Monday Musing

Monday Pogue,

Another week begins full of adventures.

Well, as you are aware, I like to read and often pick up random books and articles. I think you’d say my tastes are eclectic and this week I found myself reading an article from a child psychologist who wanted to say that by the age of four we have formed our base character and this would determine how we went through life, our attitude to situations and people, our responses, our expectations and so on. I sat for a long while after reading this and, well, just kept repeating “Really” to myself. I mean, if this is accurate, what chance do most of us have?

Let’s think about this. If you’re the first child of your parents then they have no experience of raising children. There are no lessons given on child care and raising children so all they have is the experience of being raised them selves which may be good but could equally be poor. Then there are so many influencers about today. If I pick up a book on childcare there is, probably next to it on the shelf, another book with opposing advice🥴 Which is correct? And every person you speak to has an opinion! Then even the very best of parents get it wrong and drop the ball from time to time. So what chance does a child have of reaching the end of their forth year with healthy, well formed, emotions and responses to life? It’s a lottery.

Let me take a moment and say, once again, “Really?”

I find myself, burdened by hope, believing that there must be ways and means, beyond our forth year, to reverse or alter our approach to life. I am unable to accept that the next seventy or eighty years have in many ways been predetermined by my first four years of experience.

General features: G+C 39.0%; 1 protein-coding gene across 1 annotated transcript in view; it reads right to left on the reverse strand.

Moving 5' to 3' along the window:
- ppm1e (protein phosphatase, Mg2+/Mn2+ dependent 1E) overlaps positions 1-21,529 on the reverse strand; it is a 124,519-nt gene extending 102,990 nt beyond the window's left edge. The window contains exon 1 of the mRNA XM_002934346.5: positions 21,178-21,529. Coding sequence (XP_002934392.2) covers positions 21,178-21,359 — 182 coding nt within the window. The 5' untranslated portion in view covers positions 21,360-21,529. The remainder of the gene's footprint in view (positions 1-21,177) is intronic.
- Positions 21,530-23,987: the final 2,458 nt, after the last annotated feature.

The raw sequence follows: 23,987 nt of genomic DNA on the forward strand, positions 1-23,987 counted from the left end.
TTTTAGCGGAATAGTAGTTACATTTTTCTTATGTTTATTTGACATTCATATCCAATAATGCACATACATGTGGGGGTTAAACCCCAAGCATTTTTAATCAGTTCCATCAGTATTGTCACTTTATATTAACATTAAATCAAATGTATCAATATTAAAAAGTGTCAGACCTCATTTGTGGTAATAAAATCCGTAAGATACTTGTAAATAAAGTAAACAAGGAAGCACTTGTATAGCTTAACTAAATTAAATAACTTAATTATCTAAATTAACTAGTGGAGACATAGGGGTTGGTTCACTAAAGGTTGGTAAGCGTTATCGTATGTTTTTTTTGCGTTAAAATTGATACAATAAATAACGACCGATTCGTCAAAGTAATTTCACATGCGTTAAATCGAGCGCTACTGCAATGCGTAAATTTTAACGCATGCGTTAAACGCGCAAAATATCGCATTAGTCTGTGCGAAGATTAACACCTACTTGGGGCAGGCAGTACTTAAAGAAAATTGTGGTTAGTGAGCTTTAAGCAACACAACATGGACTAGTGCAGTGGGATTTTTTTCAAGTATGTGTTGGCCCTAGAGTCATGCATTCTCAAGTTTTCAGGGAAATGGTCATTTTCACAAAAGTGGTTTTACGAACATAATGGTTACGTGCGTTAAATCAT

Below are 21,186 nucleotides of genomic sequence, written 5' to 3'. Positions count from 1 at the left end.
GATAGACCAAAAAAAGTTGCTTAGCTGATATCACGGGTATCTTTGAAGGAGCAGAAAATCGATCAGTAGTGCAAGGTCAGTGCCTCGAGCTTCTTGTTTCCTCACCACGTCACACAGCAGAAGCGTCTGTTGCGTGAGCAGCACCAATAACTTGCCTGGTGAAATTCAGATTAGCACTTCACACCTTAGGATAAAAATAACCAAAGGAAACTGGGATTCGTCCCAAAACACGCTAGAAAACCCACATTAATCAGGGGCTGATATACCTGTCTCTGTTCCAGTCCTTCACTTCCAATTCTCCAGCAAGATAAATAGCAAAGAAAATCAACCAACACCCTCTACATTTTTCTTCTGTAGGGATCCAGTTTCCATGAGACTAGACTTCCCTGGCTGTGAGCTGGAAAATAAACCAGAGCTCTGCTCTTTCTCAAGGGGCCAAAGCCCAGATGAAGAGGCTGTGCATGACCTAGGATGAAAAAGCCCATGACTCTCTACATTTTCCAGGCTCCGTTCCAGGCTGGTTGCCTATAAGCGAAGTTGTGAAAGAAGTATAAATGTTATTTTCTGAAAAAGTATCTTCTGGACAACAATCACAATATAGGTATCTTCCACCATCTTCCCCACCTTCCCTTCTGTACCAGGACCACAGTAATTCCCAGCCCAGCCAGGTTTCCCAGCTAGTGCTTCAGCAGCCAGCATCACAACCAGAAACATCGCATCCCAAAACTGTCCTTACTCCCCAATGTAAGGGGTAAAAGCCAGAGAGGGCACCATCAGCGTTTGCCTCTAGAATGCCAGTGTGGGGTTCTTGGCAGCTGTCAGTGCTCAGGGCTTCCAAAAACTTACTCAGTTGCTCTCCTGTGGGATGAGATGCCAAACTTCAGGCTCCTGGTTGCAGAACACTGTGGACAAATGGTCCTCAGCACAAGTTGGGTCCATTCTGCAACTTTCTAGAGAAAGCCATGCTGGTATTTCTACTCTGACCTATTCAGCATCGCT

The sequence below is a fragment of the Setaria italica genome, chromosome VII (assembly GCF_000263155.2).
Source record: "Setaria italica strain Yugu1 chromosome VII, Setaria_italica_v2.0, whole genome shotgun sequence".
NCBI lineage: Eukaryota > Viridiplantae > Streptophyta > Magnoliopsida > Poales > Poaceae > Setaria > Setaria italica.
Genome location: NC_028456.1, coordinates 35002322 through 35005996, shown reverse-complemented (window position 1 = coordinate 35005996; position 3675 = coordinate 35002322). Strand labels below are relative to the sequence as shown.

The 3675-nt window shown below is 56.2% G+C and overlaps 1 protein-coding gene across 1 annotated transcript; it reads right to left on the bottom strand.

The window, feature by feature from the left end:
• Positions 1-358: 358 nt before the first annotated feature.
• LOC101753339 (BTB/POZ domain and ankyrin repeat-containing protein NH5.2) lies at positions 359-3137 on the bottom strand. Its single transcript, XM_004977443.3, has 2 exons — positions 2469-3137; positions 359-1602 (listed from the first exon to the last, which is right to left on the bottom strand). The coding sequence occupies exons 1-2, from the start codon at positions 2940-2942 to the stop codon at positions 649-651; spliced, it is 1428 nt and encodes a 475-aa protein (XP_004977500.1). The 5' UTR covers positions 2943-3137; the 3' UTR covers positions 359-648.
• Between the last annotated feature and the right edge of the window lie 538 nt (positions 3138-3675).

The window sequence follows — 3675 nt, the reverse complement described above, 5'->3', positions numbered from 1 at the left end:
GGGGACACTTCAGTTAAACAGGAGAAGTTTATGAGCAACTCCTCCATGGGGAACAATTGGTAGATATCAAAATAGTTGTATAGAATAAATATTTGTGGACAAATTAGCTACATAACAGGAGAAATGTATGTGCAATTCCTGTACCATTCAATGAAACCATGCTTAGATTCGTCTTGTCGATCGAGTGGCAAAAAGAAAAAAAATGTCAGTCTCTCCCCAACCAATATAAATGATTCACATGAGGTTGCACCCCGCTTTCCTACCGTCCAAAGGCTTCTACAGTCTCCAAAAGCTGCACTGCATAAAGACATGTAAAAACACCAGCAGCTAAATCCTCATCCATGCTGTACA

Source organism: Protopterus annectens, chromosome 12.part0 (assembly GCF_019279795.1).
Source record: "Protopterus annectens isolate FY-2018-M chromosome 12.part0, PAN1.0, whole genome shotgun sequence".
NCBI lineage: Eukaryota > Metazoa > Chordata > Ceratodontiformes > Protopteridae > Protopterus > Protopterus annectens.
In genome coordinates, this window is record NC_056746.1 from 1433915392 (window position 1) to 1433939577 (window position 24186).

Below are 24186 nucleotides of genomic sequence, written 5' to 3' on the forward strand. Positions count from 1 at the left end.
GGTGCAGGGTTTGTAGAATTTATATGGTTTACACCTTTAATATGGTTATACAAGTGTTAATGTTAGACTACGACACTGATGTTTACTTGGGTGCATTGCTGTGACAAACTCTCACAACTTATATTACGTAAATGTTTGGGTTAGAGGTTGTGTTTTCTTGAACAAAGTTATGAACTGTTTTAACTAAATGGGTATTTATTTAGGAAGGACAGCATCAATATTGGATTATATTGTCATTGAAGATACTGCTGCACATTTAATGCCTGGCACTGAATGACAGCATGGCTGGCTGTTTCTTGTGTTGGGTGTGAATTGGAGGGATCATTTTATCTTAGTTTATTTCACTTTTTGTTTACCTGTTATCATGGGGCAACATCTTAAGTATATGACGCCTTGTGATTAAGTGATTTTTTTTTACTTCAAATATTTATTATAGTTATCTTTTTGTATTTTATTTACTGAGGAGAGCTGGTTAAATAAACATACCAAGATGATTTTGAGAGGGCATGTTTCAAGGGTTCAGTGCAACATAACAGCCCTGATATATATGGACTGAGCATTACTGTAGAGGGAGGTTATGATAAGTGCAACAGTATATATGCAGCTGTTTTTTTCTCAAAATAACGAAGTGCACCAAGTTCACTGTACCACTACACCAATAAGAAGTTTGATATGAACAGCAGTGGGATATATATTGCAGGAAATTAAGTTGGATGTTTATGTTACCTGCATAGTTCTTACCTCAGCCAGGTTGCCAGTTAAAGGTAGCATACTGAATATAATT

So here’s the thing. Should we take stock of our approaches and responses to life and the situations that come upon us? And having noted them, especially the consistent ones, decide whether they need to be addressed and, maybe, altered? I have come across people who have been through tough childhoods (often at the hands of parents who in turn had tough childhoods and that was the only model they knew). And, yes, the effect has been manifest in later years, usually in terms of their ability to perceive their own self worth and to accept love from others.

But there are ways to build a sense of self worth and there are people who will support that but it takes a desire to do so and some tough work. Me, I am thankful that I have been able to believe in a higher power and harness that belief. To believe in a God who is outside of our low opinions but able and willing to input into our lives. Not the judgmental god of so many religious gatherings who is waiting to send so many to a lost eternity but rather a god who is all about higher things and whose very image is manifest in each of us. Yes, often lost under the debris life has piled onto us but there, waiting to be found all the same. And it’s that recognition of possibilities for a better life, a better me, that starts the searching. I think the Bible says: “Made in Her image”. Surely that brings hope to every five year old who is reflecting on the previous four years!

So, lets start the week with hope in our hearts. Maybe, probably, some hard work to do if we are to be better people, if only for our own sakes, but there is a way. And for those who do not recognise a higher power? Well, hope springs eternal it is said, and I have to believe that there are possibilities here as well. Hard work, determination, but hope.

Remember, you are worthy of love and that love is out there in so many forms.

Yours, taking stock of things,


2 thoughts on “Monday Musing

  1. Wic, you often have the best little phrases unexpectedly tucked into a paragraph. “burdened by hope” is surely one of them.

    And I love the image you evoke here: “I think the Bible says: “Made in Her image”. Surely that brings hope to every five year old who is reflecting on the previous four years!”

    Thank you!

    Liked by 1 person

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